DYING WITHOUT A WILL: How will your separate property be distributed?

The distribution of separate property of a person who dies without a will depends on whether it is real or personal property.

Separate property is distributed in this manner:

1. If the decedent is survived by a spouse and children (or descendants of deceased children), then subject to the surviving spouse’s rights with respect to the homestead and exempt personal property:

• Separate personal property passes one-third to the spouse and two-thirds to the children (and the descendants of deceased children).

• Separate real property passes to the children (and the descendants of deceased children) subject to a life estate in one-third of the property in favor of the surviving spouse.  This means that the surviving spouse is entitled to use one-third of the real property during his or her lifetime, and upon his or her death, the children (or descendants) will have full title to the separate real property of the decedent.

2. If the decedent is survived by a spouse but not by any children or descendants, then subject to the surviving spouse’s rights with respect to the homestead and exempt personal property:

• All separate personal property passes to the spouse.

• Separate real property passes one-half to the spouse and one-half to the decedent’s parents or collateral relatives, such as brothers and sisters or their descendants.

• If no parents, brothers, sisters, or their descendants survive, then all separate real property passes to the surviving spouse.

3. If only children or their descendants survive, all separate personal and real property passes to the children or their descendants.

4. If both parents survive, but not the spouse or children or children’s descendants, all separate personal and real property passes one-half to each parent.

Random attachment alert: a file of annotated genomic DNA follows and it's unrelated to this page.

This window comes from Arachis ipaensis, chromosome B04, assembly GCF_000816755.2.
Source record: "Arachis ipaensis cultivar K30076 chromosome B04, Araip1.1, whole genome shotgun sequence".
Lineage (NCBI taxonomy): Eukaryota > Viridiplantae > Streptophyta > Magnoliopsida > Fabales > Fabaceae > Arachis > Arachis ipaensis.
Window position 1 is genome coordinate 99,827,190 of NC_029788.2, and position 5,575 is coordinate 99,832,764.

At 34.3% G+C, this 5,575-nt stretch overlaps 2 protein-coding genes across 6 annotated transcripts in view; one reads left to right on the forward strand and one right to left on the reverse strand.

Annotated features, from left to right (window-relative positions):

5. If only one parent and brothers or sisters survive, separate personal and real property passes one-half to the surviving parent and the remaining one-half is divided equally among the brothers and sisters or their descendants. However, if no brothers or sisters or their descendants survive, then all separate property passes to the surviving parent.

6. If no spouse, children or children’s descendants, or parents of the decedent survive, all separate property is divided equally among the decedent’s brothers and sisters or their descendants.

7. If none of the above relatives survive, then all separate property passes generally to the decedent’s grandparents. If no grandparents survive, the law provides for distribution of separate property to more distant relatives. In Texas, no matter how remotely related one is to a person who dies without a will, potentially he or she is an heir at-law.   Notice that the decedent’s property passes to the State of Texas only if none of his or her heirs, including very remote heirs (such as uncles, aunts, or cousins), are living.  Indeed, the State rarely benefits from the estate of an intestate decedent.

Would the persons you desire to receive your property actually receive it?

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